When an athlete acknowledges his or her issues, that “helps take therapy out of the shadows” and “opens doors for compassion,” said Keith Kaufman, a psychologist based in Washington and Virginia with a focus in sports psychology. He said people may empathize with athletes who have said they benefited from therapy. More significant, he said, famous athletes explaining how therapy was helpful can foster self compassion: People recognize and understand common human experiences and then generate kindness toward themselves.
Kaufman, who advises clients to “pause, get off the roller coaster of life and pause, slow down,” said younger athletes seem to be more willing to discuss therapy than those in previous generations. This has created a sort of chain reaction, with more athletes talking about their feelings than ever before.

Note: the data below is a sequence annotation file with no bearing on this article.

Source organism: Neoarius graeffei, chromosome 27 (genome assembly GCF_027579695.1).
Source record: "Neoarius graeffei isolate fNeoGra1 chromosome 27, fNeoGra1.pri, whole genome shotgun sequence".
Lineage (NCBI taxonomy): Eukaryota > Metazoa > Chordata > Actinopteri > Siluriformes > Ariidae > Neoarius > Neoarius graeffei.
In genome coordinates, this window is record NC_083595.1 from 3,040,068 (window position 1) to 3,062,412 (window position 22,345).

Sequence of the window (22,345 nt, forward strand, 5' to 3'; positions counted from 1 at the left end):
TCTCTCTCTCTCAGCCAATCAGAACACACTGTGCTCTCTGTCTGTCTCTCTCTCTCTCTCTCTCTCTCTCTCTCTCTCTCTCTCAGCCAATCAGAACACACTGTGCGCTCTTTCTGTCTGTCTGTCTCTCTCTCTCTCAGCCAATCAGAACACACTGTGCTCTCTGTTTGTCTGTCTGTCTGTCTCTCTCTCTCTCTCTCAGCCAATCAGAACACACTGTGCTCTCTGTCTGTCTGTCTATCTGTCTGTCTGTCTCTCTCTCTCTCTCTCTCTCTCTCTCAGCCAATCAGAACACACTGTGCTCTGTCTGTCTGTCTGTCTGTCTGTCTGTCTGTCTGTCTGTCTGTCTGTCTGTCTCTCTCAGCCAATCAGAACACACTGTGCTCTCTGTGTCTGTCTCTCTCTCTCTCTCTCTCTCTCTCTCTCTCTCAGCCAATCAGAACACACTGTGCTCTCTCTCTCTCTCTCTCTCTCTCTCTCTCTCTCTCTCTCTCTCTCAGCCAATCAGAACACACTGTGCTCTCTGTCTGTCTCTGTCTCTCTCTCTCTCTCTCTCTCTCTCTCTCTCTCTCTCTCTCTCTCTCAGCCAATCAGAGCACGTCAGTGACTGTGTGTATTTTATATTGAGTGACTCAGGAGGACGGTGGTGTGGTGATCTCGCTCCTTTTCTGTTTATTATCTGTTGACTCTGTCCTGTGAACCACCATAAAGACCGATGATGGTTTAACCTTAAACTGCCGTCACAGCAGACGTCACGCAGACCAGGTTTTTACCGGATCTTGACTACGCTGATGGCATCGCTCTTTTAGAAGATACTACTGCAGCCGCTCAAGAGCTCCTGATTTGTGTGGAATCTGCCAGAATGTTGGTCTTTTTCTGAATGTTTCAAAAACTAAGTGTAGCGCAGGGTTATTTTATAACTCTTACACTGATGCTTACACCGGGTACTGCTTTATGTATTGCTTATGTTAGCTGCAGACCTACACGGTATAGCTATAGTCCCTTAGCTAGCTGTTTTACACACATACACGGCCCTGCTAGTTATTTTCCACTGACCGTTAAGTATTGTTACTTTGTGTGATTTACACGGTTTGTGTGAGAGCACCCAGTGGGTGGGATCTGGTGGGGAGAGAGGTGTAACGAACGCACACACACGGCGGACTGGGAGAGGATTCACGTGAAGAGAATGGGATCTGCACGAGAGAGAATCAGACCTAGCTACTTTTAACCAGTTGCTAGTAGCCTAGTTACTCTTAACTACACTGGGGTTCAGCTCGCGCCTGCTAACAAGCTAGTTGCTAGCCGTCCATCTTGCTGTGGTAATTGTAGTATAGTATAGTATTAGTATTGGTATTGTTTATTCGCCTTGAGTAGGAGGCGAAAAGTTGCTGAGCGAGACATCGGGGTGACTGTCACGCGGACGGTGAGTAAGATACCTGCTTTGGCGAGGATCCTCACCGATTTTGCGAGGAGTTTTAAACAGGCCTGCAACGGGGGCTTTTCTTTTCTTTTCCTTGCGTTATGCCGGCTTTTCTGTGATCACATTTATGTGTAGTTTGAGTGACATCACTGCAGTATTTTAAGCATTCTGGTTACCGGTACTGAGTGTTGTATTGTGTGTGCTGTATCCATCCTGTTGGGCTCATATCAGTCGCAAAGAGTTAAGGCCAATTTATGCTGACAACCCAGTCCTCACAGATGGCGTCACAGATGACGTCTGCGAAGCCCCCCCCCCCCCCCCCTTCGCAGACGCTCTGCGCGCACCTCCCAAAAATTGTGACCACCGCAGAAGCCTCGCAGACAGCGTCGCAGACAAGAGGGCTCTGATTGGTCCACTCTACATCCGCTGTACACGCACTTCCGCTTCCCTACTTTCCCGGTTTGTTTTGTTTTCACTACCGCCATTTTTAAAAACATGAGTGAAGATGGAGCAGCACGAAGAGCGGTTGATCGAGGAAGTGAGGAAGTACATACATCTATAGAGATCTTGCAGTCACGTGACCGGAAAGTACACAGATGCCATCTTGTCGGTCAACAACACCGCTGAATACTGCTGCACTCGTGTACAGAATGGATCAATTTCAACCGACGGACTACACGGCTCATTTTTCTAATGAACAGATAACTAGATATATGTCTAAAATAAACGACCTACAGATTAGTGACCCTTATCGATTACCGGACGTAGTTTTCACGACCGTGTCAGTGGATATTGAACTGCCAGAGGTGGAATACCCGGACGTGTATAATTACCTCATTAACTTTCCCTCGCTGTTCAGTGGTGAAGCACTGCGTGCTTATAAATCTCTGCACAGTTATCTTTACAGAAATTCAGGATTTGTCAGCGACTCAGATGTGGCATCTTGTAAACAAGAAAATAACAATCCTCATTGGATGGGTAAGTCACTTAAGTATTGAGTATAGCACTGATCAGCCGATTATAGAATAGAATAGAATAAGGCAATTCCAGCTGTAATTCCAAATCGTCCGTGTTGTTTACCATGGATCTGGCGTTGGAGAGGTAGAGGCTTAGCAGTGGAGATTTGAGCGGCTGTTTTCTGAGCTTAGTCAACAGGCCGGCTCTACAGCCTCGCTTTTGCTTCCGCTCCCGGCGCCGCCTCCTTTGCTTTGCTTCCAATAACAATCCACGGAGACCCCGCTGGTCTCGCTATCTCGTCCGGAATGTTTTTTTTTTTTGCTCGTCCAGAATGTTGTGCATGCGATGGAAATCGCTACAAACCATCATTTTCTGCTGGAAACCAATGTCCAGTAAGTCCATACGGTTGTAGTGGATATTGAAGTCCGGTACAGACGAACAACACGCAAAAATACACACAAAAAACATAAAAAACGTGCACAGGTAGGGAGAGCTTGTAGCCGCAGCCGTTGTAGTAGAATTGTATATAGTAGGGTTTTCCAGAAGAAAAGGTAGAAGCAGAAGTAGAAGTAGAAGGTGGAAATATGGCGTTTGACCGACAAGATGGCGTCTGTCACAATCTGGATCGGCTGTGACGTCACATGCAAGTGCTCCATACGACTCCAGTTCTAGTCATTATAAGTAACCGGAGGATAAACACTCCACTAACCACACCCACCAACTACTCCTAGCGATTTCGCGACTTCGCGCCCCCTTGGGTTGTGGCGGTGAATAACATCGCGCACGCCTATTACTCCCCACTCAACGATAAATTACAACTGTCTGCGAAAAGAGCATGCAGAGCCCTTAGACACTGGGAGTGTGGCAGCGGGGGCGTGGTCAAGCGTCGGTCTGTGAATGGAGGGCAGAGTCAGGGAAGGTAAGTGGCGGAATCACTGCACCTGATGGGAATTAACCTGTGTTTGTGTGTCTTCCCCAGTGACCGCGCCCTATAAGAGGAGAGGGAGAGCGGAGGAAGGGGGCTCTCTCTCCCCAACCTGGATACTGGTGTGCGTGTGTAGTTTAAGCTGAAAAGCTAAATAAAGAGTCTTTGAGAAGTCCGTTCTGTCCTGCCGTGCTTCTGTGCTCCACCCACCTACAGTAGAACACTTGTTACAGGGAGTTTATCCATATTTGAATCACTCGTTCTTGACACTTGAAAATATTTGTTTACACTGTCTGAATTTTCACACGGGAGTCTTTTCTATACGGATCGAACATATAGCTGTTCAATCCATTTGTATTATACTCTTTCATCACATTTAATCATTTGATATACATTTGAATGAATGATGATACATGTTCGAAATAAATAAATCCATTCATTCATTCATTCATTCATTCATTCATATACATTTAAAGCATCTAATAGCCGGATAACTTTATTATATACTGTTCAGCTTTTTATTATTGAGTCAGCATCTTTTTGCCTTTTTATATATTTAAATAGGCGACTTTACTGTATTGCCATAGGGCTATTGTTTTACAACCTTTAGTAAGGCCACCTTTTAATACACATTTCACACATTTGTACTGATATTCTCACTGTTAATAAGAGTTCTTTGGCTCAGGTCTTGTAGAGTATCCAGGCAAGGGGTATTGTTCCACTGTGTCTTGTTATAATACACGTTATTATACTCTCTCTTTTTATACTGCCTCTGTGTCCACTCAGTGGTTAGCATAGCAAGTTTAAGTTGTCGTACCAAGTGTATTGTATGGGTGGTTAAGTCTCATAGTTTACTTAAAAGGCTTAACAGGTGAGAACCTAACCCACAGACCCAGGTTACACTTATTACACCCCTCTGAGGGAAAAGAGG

American tennis star Madison Keys said over the summer that it is “inspiring when a top star like Williams is open and honest about seeking help.”
“Everyone at some point needs a little bit of help,” Keys said. “Part of being in the public eye is people don’t always remember all of the behind the scenes and the rest of your life. We are still people; not just athletes. I think the more open athletes have gotten, the more people have fully understood who we are as people.”
Awareness is not, however, a cure-all. Malarchuk and his wife both say that he still has good and bad days, even as he publicly addresses his challenges. The former goalie is working on his certification in equine therapy, works with disabled veterans and keeps telling his story.
“I’m just trying to be of service,” he said.